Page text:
Air Transat, meanwhile, has recently released its schedule for the Summer of 2022, and it contains a healthy proportion of domestic flights.

From Montreal, Air Transat is operating services to Calgary, Vancouver, Quebec City, and Toronto. It also plans to fly from Toronto to Calgary and Vancouver

Although Air Transat explained that some of those flights would provide travellers with access to international destinations from Montreal and Toronto, the company also stated that it was “convinced that the popularity of travel within Canada will still be strong in the summer of 2022,” which is why it is bolstering its domestic service. 

Indeed, if the PCR testing requirement remains intact for that long the costs, particularly for families, could result in many Canadians opting to travel within the country. 

Canada's largest airlines maintain considerable influence.... 

Given their scale, Air Canada and WestJet will continue to remain the dominant airlines as the Canadian market recovers.

Combined, those airlines still retain approximately 79% of the country’s domestic ASKs. 

Canadian domestic ASKs by airline, as of mid-Nov-2021

But as Flair, Air Transat and Porter expand domestically, and to US routes and sun destinations, pricing pressure could ensue, which could affect the trajectory of yields returning to pre-pandemic levels. 

At the moment Air Canada seems unfazed by the changes occurring in the market.

“We’re not surprised by anything we’re seeing in the marketplace at this point in time”, the company’s CEO Michael Rousseau explained during a 3Q2021 earnings discussion. “The players are very competitive.” 

But Mr Rousseau believes Air Canada’s key strengths remain intact, including the airline’s revamped Aeroplan loyalty programme, which, he highlighted, is not just tailored for the business market, but “for the leisure market as well with some of the key features that we’ve added”. 

As is the case with large global US airlines, Air Canada believes there is an opportunity for “more permanent premium products for the leisure traveller”, said the airline’s chief commercial officer Lucie Guillemette.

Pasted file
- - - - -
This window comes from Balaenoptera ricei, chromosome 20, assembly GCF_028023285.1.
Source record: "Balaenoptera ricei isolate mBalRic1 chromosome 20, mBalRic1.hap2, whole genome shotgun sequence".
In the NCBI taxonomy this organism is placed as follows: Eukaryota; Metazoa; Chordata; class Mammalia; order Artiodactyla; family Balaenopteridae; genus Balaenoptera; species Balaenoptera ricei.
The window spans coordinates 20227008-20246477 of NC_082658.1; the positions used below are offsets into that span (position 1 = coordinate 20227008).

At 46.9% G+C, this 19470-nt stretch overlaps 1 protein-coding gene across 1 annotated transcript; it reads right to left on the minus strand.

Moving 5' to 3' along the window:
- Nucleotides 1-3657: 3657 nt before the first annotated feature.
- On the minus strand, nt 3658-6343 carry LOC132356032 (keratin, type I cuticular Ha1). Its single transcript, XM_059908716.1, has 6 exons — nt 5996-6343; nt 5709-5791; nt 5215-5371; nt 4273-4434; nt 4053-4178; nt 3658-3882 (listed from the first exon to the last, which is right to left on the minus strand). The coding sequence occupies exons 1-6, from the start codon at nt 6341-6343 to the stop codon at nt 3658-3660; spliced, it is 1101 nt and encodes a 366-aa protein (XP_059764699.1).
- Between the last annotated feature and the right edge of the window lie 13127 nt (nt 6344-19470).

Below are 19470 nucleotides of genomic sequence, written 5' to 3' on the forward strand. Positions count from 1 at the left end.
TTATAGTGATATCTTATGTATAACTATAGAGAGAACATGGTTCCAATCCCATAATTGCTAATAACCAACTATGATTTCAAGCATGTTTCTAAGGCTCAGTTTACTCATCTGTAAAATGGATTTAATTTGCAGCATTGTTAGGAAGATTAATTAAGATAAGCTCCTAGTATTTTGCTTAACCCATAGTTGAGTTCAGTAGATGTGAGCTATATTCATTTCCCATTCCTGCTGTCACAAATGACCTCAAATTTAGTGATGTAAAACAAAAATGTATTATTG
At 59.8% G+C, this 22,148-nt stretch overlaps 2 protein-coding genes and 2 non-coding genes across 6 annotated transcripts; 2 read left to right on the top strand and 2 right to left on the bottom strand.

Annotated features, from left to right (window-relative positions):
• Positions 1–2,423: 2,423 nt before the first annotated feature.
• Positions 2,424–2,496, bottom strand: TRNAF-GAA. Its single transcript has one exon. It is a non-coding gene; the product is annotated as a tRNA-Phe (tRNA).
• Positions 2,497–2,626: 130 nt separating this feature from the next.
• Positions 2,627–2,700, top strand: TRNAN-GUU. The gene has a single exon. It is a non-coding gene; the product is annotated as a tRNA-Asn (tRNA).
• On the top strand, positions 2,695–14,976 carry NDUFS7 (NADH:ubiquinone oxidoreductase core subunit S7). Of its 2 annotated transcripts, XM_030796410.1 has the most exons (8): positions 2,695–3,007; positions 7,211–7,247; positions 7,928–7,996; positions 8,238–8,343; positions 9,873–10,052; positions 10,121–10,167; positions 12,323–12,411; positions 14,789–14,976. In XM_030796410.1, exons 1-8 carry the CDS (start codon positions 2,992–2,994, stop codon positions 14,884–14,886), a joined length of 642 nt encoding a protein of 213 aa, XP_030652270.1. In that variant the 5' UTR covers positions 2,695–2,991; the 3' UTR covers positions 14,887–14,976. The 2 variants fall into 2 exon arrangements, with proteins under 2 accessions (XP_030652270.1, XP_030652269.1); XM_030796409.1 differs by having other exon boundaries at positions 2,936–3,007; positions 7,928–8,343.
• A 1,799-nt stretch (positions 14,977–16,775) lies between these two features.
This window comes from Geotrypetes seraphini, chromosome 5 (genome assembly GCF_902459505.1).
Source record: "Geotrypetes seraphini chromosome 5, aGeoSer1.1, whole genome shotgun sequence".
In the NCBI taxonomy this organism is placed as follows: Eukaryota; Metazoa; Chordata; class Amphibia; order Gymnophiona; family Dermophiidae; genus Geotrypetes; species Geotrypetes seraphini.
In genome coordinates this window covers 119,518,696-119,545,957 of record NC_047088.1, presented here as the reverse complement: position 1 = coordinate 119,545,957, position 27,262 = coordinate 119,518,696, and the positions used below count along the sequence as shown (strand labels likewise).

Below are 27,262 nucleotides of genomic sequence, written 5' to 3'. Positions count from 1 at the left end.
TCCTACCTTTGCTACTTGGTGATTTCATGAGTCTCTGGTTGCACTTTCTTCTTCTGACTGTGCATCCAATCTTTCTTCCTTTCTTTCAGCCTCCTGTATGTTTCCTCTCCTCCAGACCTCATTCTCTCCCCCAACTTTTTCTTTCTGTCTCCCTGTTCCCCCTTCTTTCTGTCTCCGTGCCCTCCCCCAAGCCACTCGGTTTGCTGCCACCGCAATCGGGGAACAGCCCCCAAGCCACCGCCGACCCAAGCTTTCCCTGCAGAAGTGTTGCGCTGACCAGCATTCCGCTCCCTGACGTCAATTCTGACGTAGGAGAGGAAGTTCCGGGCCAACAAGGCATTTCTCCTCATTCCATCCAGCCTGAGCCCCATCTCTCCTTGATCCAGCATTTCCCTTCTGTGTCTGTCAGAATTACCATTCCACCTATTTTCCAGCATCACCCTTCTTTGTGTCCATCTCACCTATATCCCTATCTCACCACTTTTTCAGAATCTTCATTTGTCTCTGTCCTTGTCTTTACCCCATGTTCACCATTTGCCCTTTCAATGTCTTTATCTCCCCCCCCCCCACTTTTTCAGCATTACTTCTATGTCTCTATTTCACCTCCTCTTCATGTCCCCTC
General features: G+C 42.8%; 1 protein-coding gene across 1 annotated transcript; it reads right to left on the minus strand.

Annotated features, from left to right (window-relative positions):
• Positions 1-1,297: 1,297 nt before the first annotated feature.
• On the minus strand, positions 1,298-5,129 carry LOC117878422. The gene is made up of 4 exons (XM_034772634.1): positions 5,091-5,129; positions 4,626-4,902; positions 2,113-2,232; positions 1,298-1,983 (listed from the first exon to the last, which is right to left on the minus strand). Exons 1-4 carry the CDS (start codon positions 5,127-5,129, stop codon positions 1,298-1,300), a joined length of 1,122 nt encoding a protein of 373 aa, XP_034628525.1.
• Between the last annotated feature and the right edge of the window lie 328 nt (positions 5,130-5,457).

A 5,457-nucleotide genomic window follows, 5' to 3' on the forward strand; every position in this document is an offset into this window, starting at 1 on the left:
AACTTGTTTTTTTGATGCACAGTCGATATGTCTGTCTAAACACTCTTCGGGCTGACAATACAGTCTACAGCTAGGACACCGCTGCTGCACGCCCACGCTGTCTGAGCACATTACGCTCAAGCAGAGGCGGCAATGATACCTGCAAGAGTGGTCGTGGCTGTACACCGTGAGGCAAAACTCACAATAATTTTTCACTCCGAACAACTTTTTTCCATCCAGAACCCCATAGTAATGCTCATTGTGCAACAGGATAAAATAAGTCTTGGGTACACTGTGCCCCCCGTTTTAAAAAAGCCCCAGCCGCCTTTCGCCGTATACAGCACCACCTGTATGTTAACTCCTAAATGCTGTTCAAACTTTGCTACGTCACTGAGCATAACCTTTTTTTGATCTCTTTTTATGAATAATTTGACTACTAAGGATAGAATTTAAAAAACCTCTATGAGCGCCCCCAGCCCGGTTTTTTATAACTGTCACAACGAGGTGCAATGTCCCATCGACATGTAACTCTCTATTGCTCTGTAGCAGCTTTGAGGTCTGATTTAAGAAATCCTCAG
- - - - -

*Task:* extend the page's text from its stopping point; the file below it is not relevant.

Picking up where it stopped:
Ms Guillemette explained that Air Canada had worked quite a bit on seat selection, which has been a good source of revenue. The company was also able to “extract good dollars for seat fees in different cabins and also different paid upgrade programmes”, said Ms Guillemette. “We’ve learned a lot during this period, and obviously we’re going to look to retain the products that customers have appreciated.”  

It seems that Air Canada is using differentiated products as a tool to maintain and lure leisure passengers with a product somewhat differentiated from that of other low cost airlines.

And its sheer scale – Air Canada still maintains 51% of Canada’s domestic ASKs – does still offer the airline a good deal of leverage. (See chart above.) 

...but smaller airlines work to usher in change within the market 

The push by some of Canada’s smaller airlines will ultimately be good for consumers and could keep the country’s largest airlines on their toes. 

Whether the dynamics of Canada’s airline industry will be dramatically altered is still undefined, but the country’s smaller airlines are making bold efforts to effect change.